And it is illegal to sell alcohol at below cost here. Walmart/big chains will sell BMC 30 packs at .75 cents above costs on average and .25 above on big holiday weekends.

    Liquor/wine can have a higher markup because the prices/discounts/free goods can vary month to month.
     
    HoppySuds likes this.
  32. beernut

    beernut Savant (330) New Jersey Jun 6, 2008

    They are all different. But sometimes it is blatantly obvious that they are price gouging. The Shop-Rite liquors in Freehold, NJ off of Route 9 had DFH 120 for $19.99 a bottle, i've seen it at other stores between $8.99-$10.99. I've purchased it in the past and know the general price range, I saw that and was flabbergasted. Now just the other day I saw they had Sam Adams Utopias Anniversary in for $349.00. A buddy of mine paid around $170 not too long ago for the same one. It's a store I no longer shop at but always go and see what they have.
     
  33. Hanzo

    Hanzo Champion (955) Virginia Feb 27, 2012

    From most I have spoken to, they operate on a 30-35% markup on average.
     
  34. LoneJedi

    LoneJedi Aspirant (40) Tennessee Aug 2, 2012

    I think alot of it depends on the distributors and them already having a longstanding relationship with older retail stores . 30-35% seems to be right. Though I know a few places that have lower gravity craft beers, charge $0.50 or more less per 12oz bottle yet make at least 40% and even up to 75-80%!!!!!!! Most people don't mind how much they make if they can get a 6ixer for $3 less . I would rather do business at some of the smaller shops that run a 20-30 margin . They are alot more friendly and every sale helps them to grow a good selection and prices almost as good as "THE MAN" .
     
  35. erichall

    erichall Aficionado (175) Kentucky Nov 13, 2008

    In my state, beer is usually case 1 pricing meaning the case prices are posted and the same for 1 or 1000. Sometimes they do offer quantity discounts but those deals are posted for everyone and are not significant enough to allow for one place to sell for 10% less than another.

    Liquor/wine is a whole other ballgame. Most deals are on pricing sheets but there are always off sheet deals. We are lucky to be in the biggest co-op in the state so we are almost always buying at top level discount.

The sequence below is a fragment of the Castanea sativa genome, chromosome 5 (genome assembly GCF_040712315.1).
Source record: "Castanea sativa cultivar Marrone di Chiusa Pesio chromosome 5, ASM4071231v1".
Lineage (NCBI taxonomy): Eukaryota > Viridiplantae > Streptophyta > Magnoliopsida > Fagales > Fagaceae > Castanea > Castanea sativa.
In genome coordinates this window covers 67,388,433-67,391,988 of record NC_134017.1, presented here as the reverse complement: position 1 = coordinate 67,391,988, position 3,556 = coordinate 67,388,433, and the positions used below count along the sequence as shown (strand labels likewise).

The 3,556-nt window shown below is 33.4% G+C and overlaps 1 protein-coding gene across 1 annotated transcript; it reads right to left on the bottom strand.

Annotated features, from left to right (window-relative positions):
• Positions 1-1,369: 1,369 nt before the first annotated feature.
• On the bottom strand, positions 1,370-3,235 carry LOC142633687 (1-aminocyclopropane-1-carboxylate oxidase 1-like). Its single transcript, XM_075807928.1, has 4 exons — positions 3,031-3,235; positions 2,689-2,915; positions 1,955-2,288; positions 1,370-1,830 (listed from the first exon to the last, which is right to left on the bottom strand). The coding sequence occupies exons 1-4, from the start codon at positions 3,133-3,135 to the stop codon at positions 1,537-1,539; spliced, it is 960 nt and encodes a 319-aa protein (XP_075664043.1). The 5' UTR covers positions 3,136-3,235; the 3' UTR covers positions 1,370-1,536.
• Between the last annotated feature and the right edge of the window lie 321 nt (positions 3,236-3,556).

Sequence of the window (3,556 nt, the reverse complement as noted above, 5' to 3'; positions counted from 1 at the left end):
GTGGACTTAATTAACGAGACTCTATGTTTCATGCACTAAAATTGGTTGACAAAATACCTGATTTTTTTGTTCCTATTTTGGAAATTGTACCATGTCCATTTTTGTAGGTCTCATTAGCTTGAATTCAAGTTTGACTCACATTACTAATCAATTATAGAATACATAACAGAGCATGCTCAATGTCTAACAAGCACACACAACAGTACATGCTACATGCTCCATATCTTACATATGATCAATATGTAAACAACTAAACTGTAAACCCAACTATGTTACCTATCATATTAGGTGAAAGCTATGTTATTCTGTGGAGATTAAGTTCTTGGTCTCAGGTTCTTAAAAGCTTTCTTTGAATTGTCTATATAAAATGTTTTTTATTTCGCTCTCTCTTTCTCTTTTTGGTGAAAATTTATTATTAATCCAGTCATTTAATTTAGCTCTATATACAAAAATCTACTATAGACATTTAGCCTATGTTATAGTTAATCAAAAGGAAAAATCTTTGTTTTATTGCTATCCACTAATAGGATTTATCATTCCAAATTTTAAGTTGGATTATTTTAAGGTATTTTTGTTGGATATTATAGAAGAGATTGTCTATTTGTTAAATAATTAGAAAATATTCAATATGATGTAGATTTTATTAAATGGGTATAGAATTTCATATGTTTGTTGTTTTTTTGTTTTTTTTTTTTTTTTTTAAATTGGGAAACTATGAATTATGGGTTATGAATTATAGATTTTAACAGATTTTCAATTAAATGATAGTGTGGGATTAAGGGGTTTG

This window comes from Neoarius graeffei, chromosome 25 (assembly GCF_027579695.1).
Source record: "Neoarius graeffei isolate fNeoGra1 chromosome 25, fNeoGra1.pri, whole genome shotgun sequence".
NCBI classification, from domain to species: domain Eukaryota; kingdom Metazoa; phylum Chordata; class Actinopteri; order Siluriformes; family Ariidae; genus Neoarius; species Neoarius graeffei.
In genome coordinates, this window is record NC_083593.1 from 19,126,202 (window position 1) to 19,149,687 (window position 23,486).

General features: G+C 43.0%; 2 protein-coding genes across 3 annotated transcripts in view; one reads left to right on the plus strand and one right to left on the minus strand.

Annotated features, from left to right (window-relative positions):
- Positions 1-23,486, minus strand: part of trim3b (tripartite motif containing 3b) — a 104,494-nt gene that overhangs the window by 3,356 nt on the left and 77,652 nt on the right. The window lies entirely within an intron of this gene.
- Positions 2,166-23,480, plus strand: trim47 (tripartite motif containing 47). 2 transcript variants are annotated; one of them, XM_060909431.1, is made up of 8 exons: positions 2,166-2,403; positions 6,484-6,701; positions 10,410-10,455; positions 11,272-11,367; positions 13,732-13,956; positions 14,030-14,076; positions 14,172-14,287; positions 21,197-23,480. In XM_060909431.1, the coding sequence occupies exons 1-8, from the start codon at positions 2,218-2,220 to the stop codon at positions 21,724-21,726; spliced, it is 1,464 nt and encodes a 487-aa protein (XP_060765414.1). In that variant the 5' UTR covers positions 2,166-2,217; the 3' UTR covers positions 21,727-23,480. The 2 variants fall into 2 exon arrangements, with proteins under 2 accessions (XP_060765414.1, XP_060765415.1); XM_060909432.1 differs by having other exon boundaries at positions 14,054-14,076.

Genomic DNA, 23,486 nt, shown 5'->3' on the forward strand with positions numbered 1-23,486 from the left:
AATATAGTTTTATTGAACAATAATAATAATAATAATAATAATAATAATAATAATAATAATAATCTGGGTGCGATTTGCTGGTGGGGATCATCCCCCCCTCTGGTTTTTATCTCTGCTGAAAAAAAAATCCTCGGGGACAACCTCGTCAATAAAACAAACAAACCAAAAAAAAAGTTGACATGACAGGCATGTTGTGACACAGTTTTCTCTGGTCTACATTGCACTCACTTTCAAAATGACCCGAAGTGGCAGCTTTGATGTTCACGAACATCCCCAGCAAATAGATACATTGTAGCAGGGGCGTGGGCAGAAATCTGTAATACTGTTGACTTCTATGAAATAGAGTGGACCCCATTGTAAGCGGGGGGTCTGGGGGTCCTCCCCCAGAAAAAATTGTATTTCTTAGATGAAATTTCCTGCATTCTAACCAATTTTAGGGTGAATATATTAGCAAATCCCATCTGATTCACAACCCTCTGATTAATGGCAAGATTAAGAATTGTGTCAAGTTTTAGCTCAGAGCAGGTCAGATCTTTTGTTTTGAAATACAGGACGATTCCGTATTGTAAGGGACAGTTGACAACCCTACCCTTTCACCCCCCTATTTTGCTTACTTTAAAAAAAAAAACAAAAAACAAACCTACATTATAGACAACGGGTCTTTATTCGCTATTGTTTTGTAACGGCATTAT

36. This thread sounds like a good bit of bloviating from people who aren't in the business...just sayin'...
     
  37. 100% spot on, should be the first and last comment.
     
  38. Squatchito

    Squatchito Savant (250) Virginia Dec 6, 2007

    Depends on the item. Macros are typically loss leaders, craft and import 12 packs lower than target, 6 packs on or around target, bombers above. If available, singles and growler fills are profit drivers. They overall goal would be somewhere between 25% and 30%, generally speaking.
     
  39. A general rule of thumb is the whole sale cost is 60% of the suggested retail price. So a 6 pack/bomber with a suggested retail price of $9.99 cost the retailer $6.00. This will vary significantly for high volume products (read BMC) where the retailer hope to make for low profit margins on high turnover. Each states laws will vary. In CA everyone pays the same price for 1 case or 1000 cases (no quantity discounts) and can't be sold below cost. A state like Oregon you can buy directly from distributers but you need to make a minimum purchase (and all the whales are already allocated). "Dock specials" was a college students friend when my brother was going to UO in the late '80's.
     
  40. fox227

    fox227 Advocate (555) California Nov 19, 2010

    I was told 20% by one owner, whom I didn't even ask. He was telling me the price of a Four pack of Chimay Blue, and said that he has to make 20% on them. I know everyone will be different.